There are other ways to define textures, and in fact Fastgraph has other texture functions. I don't recommend you use them. I recommend you use the four functions above. We designed them this way because they are compatible with Direct3D. Whether or not you decide to use D3D in your program, you might as well get in the habit of using the compatible texture map format. It will make your life easier if you decide to convert your program to a D3D program later.

Applying the texture to the surface is simple. You use functions analogous to those you used to draw solid color polygons. First, though, you need to set the rendering mode. Call the fg_3Drenderstate() function like this:

That will tell Fastgraph to use linear texture maps on all the polygons it draws with fg_3Dtexturemap() or fg_3Dtexturemapobject(). Since linear texture maps are sort of ugly, try using perspective texture maps like this:
Perspective texture maps look much nicer than linear texture maps. If you want your polygons to be z clipped and z buffered, and use perspective texture maps do this:
This is probably the best option. It is the one I use most often.

Textures Don't Have To Be Square

We try to keep this stuff as simple as possible, but sometimes reality dictates another level of complexity. The reality of texture maps is, they sometimes have to be z clipped. And sometimes you want to break up texture maps into parts, for example if you have narrow adjacent walls and you want your texture map to span both of them. Therefore, you need to pass an array to fg_3Dtexturemap() and fg_3Dtexturemapobject() that contains the vertices of the texture map in clockwise order. For example, if you are using a square 64 x 64 bitmap as in Figure 4.2, the vertices array may look like this:

   static int tmVertices[4][2]= {{0,63},{0,0},{63,0},{63,63}};

Figure 4.2 Texture Map Vertices.

Figure 4.3 Diamond Shaped Texture Map

You can also use a diamond shaped texture map, as in Figure 4.3, in which case the vertices array would look like this:
   static int tmVertices[4][2]= {{0,31},{31,0},{63,31},{31,63}};
Texture maps are not limited to four vertices. You can adapt a texture map to fit your polygon, or whatever creative special effect you can think of. (This is something of an unexplored area, experiment with it.) For compatibility with D3D, the bitmap itself should be rectangular, and each side should be a size which is a power of two. So, for example, you could have a 64 x 32 bitmap, or an 8 x 128 bitmap. Within that bitmap, you can assign the vertices to more precisely define the shape of the texture.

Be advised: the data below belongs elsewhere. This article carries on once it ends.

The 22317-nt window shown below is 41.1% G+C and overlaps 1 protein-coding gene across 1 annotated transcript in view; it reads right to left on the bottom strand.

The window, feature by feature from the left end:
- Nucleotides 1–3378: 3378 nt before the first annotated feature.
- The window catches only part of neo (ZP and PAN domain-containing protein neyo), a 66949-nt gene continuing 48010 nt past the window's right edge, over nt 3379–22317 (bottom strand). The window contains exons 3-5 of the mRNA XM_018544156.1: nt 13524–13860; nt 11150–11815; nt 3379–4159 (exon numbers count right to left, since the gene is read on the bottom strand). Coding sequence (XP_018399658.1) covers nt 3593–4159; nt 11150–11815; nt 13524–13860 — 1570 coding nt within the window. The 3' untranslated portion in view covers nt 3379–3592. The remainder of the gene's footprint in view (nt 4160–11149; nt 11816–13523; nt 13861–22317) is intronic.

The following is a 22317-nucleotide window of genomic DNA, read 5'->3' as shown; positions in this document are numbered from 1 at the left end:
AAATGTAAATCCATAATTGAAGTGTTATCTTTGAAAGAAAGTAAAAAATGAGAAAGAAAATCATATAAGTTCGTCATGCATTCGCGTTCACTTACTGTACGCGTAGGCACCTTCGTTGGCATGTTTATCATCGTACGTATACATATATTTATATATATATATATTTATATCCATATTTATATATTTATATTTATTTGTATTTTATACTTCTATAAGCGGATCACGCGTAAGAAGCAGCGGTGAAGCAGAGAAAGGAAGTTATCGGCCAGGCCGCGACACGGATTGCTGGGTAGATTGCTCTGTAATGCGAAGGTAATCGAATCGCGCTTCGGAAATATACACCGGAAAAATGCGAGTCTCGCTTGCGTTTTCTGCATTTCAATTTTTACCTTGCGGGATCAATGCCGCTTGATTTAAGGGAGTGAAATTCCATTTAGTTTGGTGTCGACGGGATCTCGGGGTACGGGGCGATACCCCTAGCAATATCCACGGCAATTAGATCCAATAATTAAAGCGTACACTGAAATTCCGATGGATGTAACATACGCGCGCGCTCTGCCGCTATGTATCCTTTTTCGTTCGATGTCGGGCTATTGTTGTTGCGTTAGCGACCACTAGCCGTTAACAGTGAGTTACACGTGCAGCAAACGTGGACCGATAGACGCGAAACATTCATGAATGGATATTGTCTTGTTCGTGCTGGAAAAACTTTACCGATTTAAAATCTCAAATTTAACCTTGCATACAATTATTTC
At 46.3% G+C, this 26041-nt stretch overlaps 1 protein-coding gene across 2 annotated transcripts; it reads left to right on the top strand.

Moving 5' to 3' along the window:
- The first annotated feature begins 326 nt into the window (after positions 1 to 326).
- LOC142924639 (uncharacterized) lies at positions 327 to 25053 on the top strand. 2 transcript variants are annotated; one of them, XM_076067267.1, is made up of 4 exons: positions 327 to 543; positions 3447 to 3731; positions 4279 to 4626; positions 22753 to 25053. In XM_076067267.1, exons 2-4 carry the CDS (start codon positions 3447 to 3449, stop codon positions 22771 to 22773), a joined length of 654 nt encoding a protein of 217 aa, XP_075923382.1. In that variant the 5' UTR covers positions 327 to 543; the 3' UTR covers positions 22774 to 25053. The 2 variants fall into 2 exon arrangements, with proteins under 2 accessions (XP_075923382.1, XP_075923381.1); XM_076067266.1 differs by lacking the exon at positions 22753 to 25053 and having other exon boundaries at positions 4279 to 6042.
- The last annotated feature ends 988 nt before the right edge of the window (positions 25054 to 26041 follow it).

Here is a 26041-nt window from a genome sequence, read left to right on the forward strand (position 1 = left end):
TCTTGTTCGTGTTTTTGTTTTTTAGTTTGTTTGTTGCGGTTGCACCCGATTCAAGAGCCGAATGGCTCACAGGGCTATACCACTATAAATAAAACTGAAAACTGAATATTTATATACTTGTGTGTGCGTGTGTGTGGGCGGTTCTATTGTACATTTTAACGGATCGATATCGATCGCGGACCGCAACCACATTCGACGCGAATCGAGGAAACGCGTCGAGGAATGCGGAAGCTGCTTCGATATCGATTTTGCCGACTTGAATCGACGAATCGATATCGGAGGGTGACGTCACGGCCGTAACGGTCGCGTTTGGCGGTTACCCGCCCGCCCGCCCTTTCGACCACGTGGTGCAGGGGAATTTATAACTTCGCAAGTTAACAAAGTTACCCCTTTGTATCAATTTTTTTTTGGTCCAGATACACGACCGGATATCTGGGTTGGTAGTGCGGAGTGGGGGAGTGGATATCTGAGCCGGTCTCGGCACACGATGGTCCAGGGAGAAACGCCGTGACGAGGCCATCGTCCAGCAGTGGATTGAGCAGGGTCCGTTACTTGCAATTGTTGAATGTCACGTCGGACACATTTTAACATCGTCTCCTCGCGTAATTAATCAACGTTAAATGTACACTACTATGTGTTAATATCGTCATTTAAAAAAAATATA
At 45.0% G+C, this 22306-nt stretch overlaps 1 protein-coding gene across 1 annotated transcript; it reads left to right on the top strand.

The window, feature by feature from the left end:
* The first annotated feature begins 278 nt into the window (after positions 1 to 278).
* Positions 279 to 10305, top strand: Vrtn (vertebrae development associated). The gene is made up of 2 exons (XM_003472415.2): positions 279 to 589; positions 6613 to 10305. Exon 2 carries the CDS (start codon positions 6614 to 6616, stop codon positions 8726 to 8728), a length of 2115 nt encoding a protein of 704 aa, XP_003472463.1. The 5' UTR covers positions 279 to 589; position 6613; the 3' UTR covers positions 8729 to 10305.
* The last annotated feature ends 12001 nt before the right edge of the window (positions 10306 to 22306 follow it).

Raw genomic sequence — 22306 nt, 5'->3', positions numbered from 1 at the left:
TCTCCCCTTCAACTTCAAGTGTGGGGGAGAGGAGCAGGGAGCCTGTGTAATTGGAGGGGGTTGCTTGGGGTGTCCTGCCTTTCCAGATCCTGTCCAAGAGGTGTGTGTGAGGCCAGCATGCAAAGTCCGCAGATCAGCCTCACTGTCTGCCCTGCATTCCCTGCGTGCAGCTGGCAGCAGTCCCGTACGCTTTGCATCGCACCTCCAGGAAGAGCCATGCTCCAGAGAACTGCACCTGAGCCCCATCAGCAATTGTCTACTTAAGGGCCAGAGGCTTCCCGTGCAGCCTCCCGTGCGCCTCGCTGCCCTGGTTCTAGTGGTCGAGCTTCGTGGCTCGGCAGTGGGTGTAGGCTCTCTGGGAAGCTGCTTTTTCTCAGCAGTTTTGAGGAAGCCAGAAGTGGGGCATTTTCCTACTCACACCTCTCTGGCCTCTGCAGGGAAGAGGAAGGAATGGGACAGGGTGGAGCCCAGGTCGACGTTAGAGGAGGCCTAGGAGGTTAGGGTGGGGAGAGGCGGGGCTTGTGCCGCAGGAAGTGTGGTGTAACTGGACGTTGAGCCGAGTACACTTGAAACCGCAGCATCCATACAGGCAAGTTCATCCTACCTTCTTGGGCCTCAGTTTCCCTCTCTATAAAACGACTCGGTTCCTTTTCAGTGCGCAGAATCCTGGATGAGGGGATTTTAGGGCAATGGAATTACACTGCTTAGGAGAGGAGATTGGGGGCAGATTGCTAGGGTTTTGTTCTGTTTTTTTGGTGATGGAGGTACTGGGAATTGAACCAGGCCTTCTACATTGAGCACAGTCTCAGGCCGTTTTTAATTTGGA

Applying The Texture

This is easy. To apply a texture to a polygon defined in world space, call this function:

Where face[i] contains the 3D vertices of the polygon, tmVertices contains the 2D vertices of the texture map described above, and nVerts is the number of vertices in the polygon. The analogous object space function is this:
This function will apply the texture to a face which has been translated and rotated, as described in Chapter 2 and Chapter 3.

More About Color Depth

As I mentioned before, texture map data is a simple bitmap. Bitmaps, as you know, are defined differently in different color depths. In a 256 color VGA mode, bitmaps are defined to be one byte per pixel. In a 16-bit video mode (high color), bitmaps are 2 bytes per pixel. In a 24-bit or 32-bit video mode (true color), bitmaps are 3 or 4 bytes per pixel. How does Fastgraph know the color depth of the texture bitmap? It relies upon the color depth of the virtual buffers. When you call fg_vbdepth() to establish the color depth of the virtual buffers, you are also establishing the color depth of the textures.

The color depth of the virtual buffers and the texture maps does not have to match the color depth of the display mode. You can define high-color virtual buffers even when your program is running in 256 colors. It will work fine. Fastgraph will do on-the-fly color reduction. This will slow down your program, and you may lose some visual appeal, but the program will work. Similarly, you can define 256 color virtual buffers in a program that is running in high color or true color. For fastest results, make the color depth of the virtual buffers match the color depth of the display. You can auto-detect this with fg_colors(). See the Fastgraph manual for more details.